Twitter shares plunged Thursday after reporting that “bugs” impacted its ad-targeting ability, pulling down revenue growth in the past quarter.
Profit for the third quarter was $37 million, a sharp drop from last year when the online messaging platform was helped by a large tax benefit.
Revenue rose nine percent from a year earlier to $824 million, well below analyst forecasts, impacted by what the company called “revenue product issues.”
Shares in Twitter skidded nearly 21 percent on the disappointing results to close at $30.75.
Twitter said revenue was hit by “bugs” on the platform which made it harder to deliver targeted advertising to mobile users.
“Unfortunately we had some missteps and bugs,” chief executive Jack Dorsey told a conference call.
“These are issues we identified quickly and are working quick to fix.”
Twitter said this glitch pulled down advertising growth, which makes up the bulk of revenues, by around three percentage points.
“In Q3, we discovered, and took steps to remediate, bugs that primarily affected our legacy Mobile Application Promotion product, impacting our ability to target ads and share data with measurement and ad partners,” Twitter’s investor relations team tweeted.
Chief financial officer Ned Segal said Twitter is working on a fix but that the glitch is expected to have a negative impact in the fourth quarter.
The bugs mainly affected Twitter operations outside the United States, where ad revenue was up just five percent compared with 11 percent for the US.
Overall, advertising revenue totaled $702 million, up eight percent from last year.
The results highlight challenges for Twitter, which has struggled to keep pace with rival social platforms as it seeks to remove fake accounts, abusive content and manipulation efforts.
Michael Levine of Pivotal Research Group said he remained upbeat on Twitter but for now the stock is “in the penalty box.”
Levine said in a research note he is “inclined to think the issues are transitory but think the bias in the short term is to the downside and this very much just became a ‘show me’ story.”
Mark Vickery at Zacks Investment Research said the results could be worrisome for Twitter looking ahead.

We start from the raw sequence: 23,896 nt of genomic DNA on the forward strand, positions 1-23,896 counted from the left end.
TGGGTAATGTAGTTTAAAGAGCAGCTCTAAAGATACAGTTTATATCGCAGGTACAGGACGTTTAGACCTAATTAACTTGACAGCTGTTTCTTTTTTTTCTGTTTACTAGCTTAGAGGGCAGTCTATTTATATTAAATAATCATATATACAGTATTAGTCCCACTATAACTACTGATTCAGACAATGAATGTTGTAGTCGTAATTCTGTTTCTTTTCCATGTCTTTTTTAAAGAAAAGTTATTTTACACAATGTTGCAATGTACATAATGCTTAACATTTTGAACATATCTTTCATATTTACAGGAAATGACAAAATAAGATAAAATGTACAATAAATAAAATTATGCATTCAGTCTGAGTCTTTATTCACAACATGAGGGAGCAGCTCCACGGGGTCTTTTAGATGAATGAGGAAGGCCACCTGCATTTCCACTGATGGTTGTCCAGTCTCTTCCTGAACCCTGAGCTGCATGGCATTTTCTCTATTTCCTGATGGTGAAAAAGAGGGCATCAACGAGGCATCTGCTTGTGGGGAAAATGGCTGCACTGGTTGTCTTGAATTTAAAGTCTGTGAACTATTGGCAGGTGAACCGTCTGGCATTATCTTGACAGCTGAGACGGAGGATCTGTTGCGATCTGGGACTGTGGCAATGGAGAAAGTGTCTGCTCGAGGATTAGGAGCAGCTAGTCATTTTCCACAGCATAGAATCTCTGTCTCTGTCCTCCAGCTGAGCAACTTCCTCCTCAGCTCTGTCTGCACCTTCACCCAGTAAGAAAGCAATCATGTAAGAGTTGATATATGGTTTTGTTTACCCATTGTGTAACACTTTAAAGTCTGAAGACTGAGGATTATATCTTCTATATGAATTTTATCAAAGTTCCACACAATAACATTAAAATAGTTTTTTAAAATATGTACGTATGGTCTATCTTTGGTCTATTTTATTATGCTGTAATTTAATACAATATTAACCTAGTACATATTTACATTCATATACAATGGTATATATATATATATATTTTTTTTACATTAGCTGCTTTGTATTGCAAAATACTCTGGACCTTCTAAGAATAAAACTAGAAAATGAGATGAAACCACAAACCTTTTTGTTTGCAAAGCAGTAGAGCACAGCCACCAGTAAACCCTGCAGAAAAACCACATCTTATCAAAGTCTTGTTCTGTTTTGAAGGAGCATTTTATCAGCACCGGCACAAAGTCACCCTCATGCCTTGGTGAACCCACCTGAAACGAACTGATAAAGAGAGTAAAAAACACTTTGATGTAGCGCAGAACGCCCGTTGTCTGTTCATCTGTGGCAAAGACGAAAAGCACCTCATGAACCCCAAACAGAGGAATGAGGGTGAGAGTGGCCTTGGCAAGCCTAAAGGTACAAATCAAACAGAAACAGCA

“It will be up to investors to gauge whether these issues are a temporary glitch on Twitter’s road toward higher levels or whether they will provide a longer term albatross around the company’s neck,” Vickery said in a research note.
Goldman Sachs analysts meanwhile downgraded Twitter, citing “uncertainty around Twitter’s ability to drive broader advertiser demand,” among other factors.
Twitter boosted the number of “monetizable” daily active users, the new standard used by the platform, by six million from the past quarter to 145 million.
Twitter has stopped reporting “monthly active users,” which was 330 million earlier this year, in favor of the new measure of daily users on the mobile app or website who see ads in their feeds.
While Twitter has a strong following among journalists, politicians and celebrities, it has struggled to build a broader user base in the manner of rival social platforms such as Facebook.
Dorsey said the growth in users represents a “steady refinement of Twitter” as it works to improve the platform and weed out inappropriate content.
“This is an incredibly strong foundation to build upon,” he said.
Dorsey said Twitter has improved its automated systems to remove unwanted content, and now takes down more than 50 percent “proactively” and “without a bystander or first person report.”